Come Fly With Me (well, not really) — Comparing Involuntary Disembarking Rates Across U.S. Airlines in R

By now, word of the forcible deplanement of a medical professional by United has reached even the remotest of outposts in the #rstats universe. Since the news brought this practice to global attention, I found some aggregate U.S. Gov data made a quick, annual, aggregate look at this soon after the incident: Overall annual boarding… Continue reading

The Most Important Commodity in 2017 is Data

Despite being in cybersecurity nigh forever (a career that quickly turns one into a determined skeptic if you’re doing your job correctly) I have often trusted various (not to be named) news sources, reports and data sources to provide honest and as-unbiased-as-possible information. The debacle in the U.S. in late 2016 has proven (to me)… Continue reading

Slaying CIDR Orcs with Triebeard (a.k.a. fast trie-based ‘IPv4-in-CIDR’ lookups in R)

The insanely productive elf-lord, @quominus put together a small package (triebeard) that exposes an API for radix/prefix tries at both the R and Rcpp levels. I know he had some personal needs for this and we both kinda need these to augment some functions in our iptools package. Despite triebeard having both a vignette and… Continue reading

On Whether Y-axis Labels Are Always Necessary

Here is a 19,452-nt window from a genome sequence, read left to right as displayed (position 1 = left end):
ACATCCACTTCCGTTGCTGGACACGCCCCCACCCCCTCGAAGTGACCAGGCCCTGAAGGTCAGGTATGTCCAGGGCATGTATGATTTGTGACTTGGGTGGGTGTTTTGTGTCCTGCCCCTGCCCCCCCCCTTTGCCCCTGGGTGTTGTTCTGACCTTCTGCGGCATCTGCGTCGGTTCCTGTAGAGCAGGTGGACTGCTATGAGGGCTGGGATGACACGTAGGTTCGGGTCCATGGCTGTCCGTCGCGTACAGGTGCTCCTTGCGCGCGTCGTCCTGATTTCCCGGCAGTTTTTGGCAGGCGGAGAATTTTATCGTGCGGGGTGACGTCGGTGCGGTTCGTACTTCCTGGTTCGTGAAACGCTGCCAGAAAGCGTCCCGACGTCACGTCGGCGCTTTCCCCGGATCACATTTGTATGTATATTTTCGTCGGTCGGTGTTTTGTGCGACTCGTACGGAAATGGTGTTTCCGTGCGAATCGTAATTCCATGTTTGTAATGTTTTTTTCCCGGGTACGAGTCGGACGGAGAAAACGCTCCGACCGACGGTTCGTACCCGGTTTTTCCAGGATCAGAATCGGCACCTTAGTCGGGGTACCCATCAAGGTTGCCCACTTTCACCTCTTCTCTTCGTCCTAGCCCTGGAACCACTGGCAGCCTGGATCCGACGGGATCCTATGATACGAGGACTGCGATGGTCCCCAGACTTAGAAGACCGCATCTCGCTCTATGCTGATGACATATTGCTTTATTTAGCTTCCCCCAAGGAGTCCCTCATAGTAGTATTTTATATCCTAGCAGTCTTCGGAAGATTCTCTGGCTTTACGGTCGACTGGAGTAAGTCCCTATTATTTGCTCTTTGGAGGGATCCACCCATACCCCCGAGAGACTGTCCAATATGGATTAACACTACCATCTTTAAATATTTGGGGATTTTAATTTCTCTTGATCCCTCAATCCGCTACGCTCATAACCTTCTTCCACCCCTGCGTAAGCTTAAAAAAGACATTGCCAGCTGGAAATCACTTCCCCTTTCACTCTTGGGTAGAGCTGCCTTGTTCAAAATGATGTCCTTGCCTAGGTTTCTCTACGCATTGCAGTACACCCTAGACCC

The infamous @albertocairo blogged about a nice interactive piece on German company tax avoidance by @ProPublica. Here’s a snapshot of their interactive chart: Dr. Cairo (his PhD is in the bag as far as I’m concerned :-) posited: Isn’t it weird that the chart doesn’t have a scale on the Y-axis? It’s not the first… Continue reading

Introducing a Weekly R / Python / JS / etc Vis Challenge!

UPDATE: Deadline is now 2016-04-05 23:59 EDT; next vis challenge is 2016-04-06! Per a suggestion, I’m going to try to find a neat data set (prbly one from @jsvine) to feature each week and toss up some sample code (99% of the time prbly in R) and offer up a vis challenge. Just reply in… Continue reading

Easier Composite U.S. Choropleths with albersusa

Folks who’ve been tracking this blog on R-bloggers probably remember this post where I showed how to create a composite U.S. map with an Albers projection (which is commonly referred to as AlbersUSA these days thanks to D3). I’m not sure why I didn’t think of this earlier, but you don’t need to do those… Continue reading